Solar energy accounted for 10% of the European Union’s (EU) electricity during the peak summer months of June and July this year, energy think tank Ember has revealed.
Solar power generation stood at 39 TWh in June-July 2021, compared to 28 TWh in the same period in 2018. Solar generation in the EU increased by 5.1 TWh between June-July 2020 and 2021, a 64% surge year-over-year compared to 2020 when 3.1 TWh of solar was generated.
Estonia, Germany, Hungary, Lithuania, Netherlands, Poland, Portugal, and Spain saw record solar generation during the year’s summer peak. Netherlands and Spain have doubled their solar share since June-July 2018. Estonia and Poland have gone from near-zero solar in 2018 to 10% and 5% respectively in June-July 2021.
For the first time, solar generation overtook coal power in Hungary in summer 2021. Hungary has quadrupled its solar share from 3% of electricity in June-July 2018 to 12% this summer. In comparison, Hungary’s coal power fell from 17% in June-July 2018 to just 10%.
Seven EU countries generated more than 10% of their electricity from solar in June-July 2021. Leading the way was The Netherlands, which generated 17% of its electricity from solar. In comparison, Germany generated 17% of its electricity from solar and Spain 16%. Greece and Italy both generated 13% of their electricity from solar.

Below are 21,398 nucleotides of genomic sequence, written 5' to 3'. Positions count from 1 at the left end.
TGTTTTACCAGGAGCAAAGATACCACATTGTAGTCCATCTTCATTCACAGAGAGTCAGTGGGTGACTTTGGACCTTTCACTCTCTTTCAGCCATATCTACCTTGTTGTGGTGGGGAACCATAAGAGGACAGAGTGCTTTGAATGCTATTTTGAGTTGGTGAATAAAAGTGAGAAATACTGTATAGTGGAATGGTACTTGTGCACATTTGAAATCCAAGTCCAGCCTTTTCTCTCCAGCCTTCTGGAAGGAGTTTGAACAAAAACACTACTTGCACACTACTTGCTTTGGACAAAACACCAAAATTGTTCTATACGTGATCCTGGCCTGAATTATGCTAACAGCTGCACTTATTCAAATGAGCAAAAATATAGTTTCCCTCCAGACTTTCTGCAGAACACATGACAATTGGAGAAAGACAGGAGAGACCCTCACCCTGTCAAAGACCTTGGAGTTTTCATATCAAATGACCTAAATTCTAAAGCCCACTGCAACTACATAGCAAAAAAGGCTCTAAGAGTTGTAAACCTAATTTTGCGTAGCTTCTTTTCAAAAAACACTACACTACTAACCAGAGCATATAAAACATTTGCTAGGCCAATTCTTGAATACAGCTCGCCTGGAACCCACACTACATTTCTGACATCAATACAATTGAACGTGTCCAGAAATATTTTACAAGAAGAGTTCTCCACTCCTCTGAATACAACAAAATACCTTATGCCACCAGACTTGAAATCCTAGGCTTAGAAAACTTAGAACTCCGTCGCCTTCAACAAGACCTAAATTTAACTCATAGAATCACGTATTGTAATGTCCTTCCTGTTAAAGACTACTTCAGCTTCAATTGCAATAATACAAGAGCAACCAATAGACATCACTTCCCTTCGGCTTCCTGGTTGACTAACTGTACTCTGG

Ember also found that despite recent gains, the EU’s electricity generation from solar remains less than coal power plants, which generated 58 TWh or 14% of the EU’s electricity even during the summer peak.
The EU has added 14 TWh of solar energy every year on average in the last two years. However, according to the European Commission, annual growth in the next decade must double to 30 TWh to meet the EU’s new 2030 climate targets.
Solar electricity is cheaper than existing fossil fuel plants across major markets, including Germany, the UK, Italy, France, and Spain.
According to the analysis, the global average levelized cost of electricity for utility-scale solar has reduced from $381/MWh in 2010 to $57/MWh in 2020.
Earlier this year, Ember and Agora Energiwendehad released a report that revealed renewables overtook fossil fuels as the EU’s primary source of electricity due to the rapid growth of clean energy and the decline of coal power.
In November 2020, the European Commission unveiled a strategy to help achieve the EU’s climate neutrality target by 2050. The plan suggested increasing Europe’s offshore wind capacity up to 60 GW by 2030 and 300 GW by 2050, from its existing capacity of 12 GW.
Arjun Joshi is a staff reporter at Mercom India. Before joining Mercom, he worked as a technical writer for enterprise resource software companies based in India and abroad. He holds a bachelor’s degree in Journalism, Psychology, and Optional English from Garden City University, Bangalore. More articles from Arjun Joshi.